July 2015
Volume 56, Issue 8
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Glaucoma  |   July 2015
Revalidating the Usefulness of a “Sector-Wise Regression” Approach to Predict Glaucomatous Visual Function Progression
Author Affiliations & Notes
  • Kazunori Hirasawa
    Department of Ophthalmology The University of Tokyo, Graduate School of Medicine, Tokyo, Japan
    Orthopic and Visual Science, Department of Rehabilitation, School of Allied Health Sciences, Kitasato University, Kanagawa, Japan
  • Hiroshi Murata
    Department of Ophthalmology The University of Tokyo, Graduate School of Medicine, Tokyo, Japan
  • Ryo Asaoka
    Department of Ophthalmology The University of Tokyo, Graduate School of Medicine, Tokyo, Japan
  • Correspondence: Ryo Asaoka, Department of Ophthalmology, The University of Tokyo Graduate School of Medicine, 7-3-1 Hongo, Bunkyo-ku, Tokyo, 113-8655 Japan; rasaoka-tky@umin.ac.jp
Investigative Ophthalmology & Visual Science July 2015, Vol.56, 4332-4335. doi:10.1167/iovs.15-16694
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      Kazunori Hirasawa, Hiroshi Murata, Ryo Asaoka; Revalidating the Usefulness of a “Sector-Wise Regression” Approach to Predict Glaucomatous Visual Function Progression. Invest. Ophthalmol. Vis. Sci. 2015;56(8):4332-4335. doi: 10.1167/iovs.15-16694.

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      © ARVO (1962-2015); The Authors (2016-present)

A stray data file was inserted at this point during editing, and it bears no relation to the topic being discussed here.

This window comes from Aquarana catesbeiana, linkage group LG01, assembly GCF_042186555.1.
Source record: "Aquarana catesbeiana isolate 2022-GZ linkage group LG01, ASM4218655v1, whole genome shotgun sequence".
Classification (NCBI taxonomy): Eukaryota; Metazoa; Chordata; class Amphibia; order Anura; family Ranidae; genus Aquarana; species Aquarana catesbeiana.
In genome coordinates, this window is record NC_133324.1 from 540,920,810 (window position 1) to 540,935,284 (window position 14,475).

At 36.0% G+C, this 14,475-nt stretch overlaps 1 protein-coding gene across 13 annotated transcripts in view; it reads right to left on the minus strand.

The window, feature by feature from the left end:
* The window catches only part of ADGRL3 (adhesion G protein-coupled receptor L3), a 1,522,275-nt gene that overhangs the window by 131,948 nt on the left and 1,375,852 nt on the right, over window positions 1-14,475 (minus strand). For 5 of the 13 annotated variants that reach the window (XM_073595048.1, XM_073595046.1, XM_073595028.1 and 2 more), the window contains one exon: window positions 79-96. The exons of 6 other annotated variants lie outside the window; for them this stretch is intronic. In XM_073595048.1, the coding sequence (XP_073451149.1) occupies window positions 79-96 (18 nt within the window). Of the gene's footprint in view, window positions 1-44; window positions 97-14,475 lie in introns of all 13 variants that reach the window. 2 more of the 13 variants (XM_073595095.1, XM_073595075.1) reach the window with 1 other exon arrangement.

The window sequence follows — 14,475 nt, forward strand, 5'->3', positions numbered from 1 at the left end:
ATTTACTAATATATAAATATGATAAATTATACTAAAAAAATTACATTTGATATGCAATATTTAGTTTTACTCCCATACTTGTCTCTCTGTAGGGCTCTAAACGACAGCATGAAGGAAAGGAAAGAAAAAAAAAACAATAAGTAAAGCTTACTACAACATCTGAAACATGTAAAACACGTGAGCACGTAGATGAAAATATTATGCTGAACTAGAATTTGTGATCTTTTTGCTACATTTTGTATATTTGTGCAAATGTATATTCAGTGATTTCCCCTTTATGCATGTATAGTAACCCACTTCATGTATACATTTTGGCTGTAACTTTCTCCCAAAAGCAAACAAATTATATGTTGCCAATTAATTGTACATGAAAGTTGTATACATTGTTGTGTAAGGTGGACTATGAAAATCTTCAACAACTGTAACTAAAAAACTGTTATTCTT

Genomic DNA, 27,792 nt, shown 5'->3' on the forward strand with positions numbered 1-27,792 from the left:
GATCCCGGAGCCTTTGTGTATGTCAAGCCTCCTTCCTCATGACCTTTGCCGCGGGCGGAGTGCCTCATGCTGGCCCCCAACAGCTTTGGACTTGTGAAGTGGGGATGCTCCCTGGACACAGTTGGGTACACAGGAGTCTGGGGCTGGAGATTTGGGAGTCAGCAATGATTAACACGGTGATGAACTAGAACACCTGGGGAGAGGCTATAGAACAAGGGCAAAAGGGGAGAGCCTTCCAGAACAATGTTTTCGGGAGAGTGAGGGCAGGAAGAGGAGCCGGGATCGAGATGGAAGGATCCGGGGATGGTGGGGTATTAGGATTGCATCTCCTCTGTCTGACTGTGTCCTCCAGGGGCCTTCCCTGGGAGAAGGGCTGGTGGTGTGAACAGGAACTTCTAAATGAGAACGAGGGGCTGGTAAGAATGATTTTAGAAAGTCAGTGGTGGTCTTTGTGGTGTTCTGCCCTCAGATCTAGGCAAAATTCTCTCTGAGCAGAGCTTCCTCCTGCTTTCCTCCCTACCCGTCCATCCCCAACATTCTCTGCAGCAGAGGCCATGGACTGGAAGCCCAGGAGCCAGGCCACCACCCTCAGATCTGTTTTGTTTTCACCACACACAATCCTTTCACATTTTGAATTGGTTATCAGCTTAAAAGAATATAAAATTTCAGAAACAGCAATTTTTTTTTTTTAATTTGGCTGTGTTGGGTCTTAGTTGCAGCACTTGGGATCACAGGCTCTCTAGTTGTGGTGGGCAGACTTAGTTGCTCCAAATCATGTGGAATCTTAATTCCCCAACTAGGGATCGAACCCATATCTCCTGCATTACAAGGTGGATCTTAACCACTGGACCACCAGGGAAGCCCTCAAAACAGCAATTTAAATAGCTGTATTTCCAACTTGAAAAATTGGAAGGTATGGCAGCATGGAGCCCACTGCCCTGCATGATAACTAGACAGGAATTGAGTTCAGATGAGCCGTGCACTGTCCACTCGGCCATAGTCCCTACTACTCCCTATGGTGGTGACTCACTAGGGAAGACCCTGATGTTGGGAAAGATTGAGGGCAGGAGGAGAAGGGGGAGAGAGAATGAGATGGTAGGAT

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Abstract

Purpose: We previously developed a method to measure visual function progression using “Progression sectors,” which were derived from a clustering analysis of pointwise rates of glaucomatous visual field (VF) progression; however, only short series of VFs, where pointwise linear regression (PLR) is typically not reliable, were analyzed. The purpose of the current study is to further investigate the usefulness of a sector-wise approach in longer series of VFs where the accuracy of PLR is inherently greater.

Methods: We analyzed 16 VFs from each of 71 eyes in 45 patients. Sectorial averages of total deviation (TD) values were calculated at each “Progression sector,” consisting of 23 sectors as well as at “Nouri-Mahdavi” (NM) sectors, consisting of 10 sectors. Linear regression then was applied to predict sectorial averages in the 11th to 16th VFs and absolute prediction errors were compared to PLR.

Results: Absolute prediction errors associated with linear regression of the “Progression sectors” were significantly smaller than those from PLR (P < 0.05) when predicting values in the 14th to 16th VFs. Conversely, prediction errors with NM sectors were significantly larger than those from PLR and “Progression sectors” (P < 0.01) when predicting values in the 11th to 16th VFs.